Can AI's 'Doom Calculator' Predict Your Death? What We Know

Death is an uncomfortable reality — but it is a reality nonetheless. All of us are going to bite the dust one day. Do we really want to know when that will be, though?

Thanks to a Danish AI-generated algorithm called "Life2vec," we can now apparently know when we're going to die with 78% accuracy (via USA Today). Talk about starting 2024 with doom and gloom. The 2023 study, titled "Using sequences of life-events to predict human lives," led by professor of network and complex systems from the Technical University of Denmark, Sune Lehmann, was published in Nature Computational Science. 

The research involved feeding data about participants' income, what they did for work, where they lived, and details on pregnancy and injuries from 6 million heterogeneous Danish people ranging from the ages of 35 to 65 into the AI program. The study spanned the years 2008 to 2020. One of the goals was to use life2vec to predict who would live past January 1, 2016. Half of the participants passed away between 2016 and 2020, per The Jerusalem Post. "We use the technology behind ChatGPT (something called transformer models) to analyze human lives by representing each person as the sequence of events that happens in their life," explained Lehmann to the New York Post. According to the lead author, the sequence of someone's life can be likened to a sequence of words in a sentence — except with events.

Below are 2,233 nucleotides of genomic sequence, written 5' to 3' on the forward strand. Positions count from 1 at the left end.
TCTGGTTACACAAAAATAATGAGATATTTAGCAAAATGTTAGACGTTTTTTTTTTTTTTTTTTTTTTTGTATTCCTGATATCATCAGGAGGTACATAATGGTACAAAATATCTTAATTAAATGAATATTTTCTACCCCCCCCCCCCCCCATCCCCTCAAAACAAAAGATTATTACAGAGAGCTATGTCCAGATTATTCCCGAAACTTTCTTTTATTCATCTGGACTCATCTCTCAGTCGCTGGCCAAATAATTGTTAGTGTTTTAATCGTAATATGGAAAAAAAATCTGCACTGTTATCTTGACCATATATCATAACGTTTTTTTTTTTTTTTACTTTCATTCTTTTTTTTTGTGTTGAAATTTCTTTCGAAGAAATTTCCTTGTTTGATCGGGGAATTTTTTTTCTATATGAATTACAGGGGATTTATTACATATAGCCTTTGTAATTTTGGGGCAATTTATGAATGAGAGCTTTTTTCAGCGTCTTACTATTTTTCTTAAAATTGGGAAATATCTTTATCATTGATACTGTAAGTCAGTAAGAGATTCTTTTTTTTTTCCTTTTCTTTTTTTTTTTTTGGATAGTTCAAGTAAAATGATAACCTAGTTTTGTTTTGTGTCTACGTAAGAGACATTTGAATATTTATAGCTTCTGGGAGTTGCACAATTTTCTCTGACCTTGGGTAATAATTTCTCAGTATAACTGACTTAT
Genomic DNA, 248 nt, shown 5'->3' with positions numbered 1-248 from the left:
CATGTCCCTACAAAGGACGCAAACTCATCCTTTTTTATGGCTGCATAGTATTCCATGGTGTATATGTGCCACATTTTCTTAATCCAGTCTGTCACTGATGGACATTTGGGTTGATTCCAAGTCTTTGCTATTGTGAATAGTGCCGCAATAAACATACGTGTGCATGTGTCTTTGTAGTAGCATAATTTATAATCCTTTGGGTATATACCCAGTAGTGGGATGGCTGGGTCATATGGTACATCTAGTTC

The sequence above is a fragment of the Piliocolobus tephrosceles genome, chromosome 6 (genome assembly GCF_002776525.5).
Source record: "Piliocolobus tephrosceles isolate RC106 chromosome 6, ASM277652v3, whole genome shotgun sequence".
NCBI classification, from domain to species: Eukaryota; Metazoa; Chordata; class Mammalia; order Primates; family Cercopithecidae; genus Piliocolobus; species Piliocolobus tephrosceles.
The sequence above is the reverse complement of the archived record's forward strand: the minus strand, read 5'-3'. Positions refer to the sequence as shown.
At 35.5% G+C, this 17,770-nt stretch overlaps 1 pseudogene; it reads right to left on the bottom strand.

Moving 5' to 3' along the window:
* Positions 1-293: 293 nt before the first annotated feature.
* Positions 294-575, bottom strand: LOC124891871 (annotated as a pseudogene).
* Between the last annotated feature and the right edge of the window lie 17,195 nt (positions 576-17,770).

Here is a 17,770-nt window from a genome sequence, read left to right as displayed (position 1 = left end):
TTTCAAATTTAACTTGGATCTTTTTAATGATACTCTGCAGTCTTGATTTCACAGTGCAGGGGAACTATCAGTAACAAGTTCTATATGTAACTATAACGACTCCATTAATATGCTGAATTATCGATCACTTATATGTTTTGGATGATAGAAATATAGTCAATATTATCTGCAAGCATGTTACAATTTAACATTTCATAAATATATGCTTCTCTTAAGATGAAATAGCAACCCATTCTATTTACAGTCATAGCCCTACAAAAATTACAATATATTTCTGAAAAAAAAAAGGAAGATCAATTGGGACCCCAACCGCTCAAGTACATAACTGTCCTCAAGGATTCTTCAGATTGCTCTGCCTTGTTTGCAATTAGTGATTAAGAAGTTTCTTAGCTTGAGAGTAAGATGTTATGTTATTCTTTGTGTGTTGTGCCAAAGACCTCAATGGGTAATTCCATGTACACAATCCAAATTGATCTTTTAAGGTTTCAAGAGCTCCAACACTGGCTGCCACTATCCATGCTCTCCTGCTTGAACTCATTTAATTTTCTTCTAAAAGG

Being male and having a mental health illness could mean premature death

While not all of the health, career, or lifestyle details of the study's participants have been revealed just yet, what we do know is that being male, having a mental health diagnosis, and belonging to a skilled profession are some factors that mean you're more likely to die early, according to the study, per The New York Post. Conversely, taking home a bigger paycheck or being the boss at your workplace meant you might live longer. The AI was also able to give clues about the participants' personalities. The predictions were not shared with the participants. 

Men have, historically, been thought to die younger than women, one of the reasons being their biological makeup and the fact that testosterone is linked with cardiovascular disease. Women have the benefit of estrogen which protects heart health and stronger immune systems than men, per Queensland Health. Premature death among those with mental illnesses is also not a new finding. In fact, people with mental health conditions are thought to die 20 years earlier than others worldwide, per a 2019 study published in The Lancet Psychiatry Commission. 

Lehmann and his team hope to reveal more about the death-predicting AI algorithm while carefully respecting the participants' privacy. "We are actively working on ways to share some of the results more openly, but this requires further research to be done in a way that can guarantee the privacy of the people in the study," explained Lehmann (via Daily Mail). In the meantime, you can check out how the AI Death Calculator works for yourself.